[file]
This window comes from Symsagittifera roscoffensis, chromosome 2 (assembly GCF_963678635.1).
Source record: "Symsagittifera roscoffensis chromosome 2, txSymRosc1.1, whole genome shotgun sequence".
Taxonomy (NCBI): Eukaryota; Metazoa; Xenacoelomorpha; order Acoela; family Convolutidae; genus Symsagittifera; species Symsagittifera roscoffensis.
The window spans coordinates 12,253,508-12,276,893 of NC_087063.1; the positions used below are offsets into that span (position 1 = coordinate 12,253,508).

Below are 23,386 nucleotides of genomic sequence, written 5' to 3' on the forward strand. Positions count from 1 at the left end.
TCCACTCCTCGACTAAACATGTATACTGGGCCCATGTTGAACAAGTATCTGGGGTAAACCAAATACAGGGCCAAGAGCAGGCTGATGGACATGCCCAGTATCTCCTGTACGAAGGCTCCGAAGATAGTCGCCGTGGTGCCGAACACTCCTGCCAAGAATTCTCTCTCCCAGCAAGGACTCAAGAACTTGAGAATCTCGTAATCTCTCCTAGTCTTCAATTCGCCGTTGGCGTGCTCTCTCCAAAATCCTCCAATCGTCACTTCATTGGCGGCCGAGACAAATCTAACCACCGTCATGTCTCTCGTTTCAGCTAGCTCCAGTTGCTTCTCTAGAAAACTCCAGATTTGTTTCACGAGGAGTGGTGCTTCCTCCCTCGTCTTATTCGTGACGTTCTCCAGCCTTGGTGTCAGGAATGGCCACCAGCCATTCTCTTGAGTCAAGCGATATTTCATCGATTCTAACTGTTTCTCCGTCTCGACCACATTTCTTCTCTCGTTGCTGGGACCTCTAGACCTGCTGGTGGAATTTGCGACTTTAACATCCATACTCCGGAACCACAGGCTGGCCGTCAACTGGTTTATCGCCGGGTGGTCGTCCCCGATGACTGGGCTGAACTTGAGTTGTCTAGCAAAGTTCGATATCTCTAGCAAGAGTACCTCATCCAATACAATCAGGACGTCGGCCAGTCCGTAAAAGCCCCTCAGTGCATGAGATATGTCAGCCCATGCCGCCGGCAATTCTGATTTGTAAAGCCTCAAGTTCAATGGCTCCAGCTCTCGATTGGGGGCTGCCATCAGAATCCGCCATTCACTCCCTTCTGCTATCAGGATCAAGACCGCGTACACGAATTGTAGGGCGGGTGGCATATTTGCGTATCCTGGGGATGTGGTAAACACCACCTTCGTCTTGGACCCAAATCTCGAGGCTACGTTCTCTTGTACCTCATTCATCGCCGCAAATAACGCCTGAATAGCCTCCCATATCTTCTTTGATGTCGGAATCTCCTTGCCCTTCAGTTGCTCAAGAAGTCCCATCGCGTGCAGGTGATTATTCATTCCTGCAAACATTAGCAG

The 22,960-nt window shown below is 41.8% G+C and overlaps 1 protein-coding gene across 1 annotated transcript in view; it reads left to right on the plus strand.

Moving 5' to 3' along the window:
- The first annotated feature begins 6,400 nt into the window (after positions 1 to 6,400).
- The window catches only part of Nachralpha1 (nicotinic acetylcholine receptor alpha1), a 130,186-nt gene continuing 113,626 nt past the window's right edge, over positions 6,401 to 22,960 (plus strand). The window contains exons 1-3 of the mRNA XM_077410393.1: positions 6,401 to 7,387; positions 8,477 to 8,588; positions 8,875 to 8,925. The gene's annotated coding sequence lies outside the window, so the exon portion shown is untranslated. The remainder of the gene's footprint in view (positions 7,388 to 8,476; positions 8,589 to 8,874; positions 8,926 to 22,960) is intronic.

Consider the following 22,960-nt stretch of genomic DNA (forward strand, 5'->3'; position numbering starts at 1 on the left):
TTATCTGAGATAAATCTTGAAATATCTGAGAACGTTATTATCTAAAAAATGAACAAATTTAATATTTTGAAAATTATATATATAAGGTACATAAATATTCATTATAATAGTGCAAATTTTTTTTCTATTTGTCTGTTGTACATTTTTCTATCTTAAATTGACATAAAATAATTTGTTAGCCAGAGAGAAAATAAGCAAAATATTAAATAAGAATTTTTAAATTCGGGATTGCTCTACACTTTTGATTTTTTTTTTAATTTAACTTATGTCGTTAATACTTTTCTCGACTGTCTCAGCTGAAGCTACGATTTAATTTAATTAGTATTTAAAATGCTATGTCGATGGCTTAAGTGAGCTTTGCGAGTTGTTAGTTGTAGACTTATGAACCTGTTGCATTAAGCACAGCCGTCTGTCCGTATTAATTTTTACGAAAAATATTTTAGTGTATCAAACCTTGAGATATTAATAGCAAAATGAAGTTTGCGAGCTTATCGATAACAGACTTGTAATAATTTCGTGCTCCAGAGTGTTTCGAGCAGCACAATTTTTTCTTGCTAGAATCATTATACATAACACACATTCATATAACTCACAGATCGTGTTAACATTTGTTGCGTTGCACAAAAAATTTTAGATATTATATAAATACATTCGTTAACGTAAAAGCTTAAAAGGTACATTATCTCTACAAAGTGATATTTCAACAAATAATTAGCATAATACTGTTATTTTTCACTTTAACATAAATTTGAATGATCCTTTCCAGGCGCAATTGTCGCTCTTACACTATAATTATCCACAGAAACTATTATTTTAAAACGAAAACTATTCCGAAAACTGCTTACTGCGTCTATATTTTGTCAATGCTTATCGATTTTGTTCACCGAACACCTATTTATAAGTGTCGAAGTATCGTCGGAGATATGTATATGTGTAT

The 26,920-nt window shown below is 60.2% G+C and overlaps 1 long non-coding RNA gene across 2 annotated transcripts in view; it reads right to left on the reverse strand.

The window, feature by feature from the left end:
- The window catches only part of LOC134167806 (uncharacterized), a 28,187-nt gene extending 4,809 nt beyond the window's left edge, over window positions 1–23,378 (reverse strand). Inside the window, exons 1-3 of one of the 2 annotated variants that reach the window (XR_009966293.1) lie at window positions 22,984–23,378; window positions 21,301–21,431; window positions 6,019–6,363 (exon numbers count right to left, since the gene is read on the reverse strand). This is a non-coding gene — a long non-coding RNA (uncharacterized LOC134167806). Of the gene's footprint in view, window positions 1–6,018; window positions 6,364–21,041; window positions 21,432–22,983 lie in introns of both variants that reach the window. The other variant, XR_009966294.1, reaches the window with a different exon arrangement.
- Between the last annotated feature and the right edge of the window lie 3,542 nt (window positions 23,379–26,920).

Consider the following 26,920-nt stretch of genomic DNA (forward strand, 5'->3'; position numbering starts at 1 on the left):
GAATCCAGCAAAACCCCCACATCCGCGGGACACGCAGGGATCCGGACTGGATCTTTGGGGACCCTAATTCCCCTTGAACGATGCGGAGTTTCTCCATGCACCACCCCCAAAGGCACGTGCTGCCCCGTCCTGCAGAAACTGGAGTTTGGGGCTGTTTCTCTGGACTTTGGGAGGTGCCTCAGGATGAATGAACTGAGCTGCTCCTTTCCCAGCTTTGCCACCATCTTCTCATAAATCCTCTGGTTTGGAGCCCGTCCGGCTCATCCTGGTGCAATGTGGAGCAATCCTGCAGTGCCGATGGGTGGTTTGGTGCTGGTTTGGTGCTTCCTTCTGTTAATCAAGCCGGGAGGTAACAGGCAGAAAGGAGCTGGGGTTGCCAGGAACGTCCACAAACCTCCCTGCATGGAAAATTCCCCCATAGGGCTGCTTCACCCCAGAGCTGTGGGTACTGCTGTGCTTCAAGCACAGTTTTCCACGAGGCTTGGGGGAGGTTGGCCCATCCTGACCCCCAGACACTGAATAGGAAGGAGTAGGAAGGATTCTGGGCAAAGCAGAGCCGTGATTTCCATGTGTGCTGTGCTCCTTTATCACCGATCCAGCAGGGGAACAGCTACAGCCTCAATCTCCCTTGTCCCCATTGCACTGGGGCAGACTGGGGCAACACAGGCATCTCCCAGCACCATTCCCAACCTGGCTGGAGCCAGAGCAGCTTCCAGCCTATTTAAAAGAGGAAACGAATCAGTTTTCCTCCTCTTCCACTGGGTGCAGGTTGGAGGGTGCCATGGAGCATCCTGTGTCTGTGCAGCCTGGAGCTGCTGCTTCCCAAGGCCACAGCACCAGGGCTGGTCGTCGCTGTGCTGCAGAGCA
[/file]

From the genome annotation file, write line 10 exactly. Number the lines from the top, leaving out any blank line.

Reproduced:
- The window catches only part of Nachralpha1 (nicotinic acetylcholine receptor alpha1), a 130,186-nt gene continuing 113,626 nt past the window's right edge, over positions 6,401 to 22,960 (plus strand). The window contains exons 1-3 of the mRNA XM_077410393.1: positions 6,401 to 7,387; positions 8,477 to 8,588; positions 8,875 to 8,925. The gene's annotated coding sequence lies outside the window, so the exon portion shown is untranslated. The remainder of the gene's footprint in view (positions 7,388 to 8,476; positions 8,589 to 8,874; positions 8,926 to 22,960) is intronic.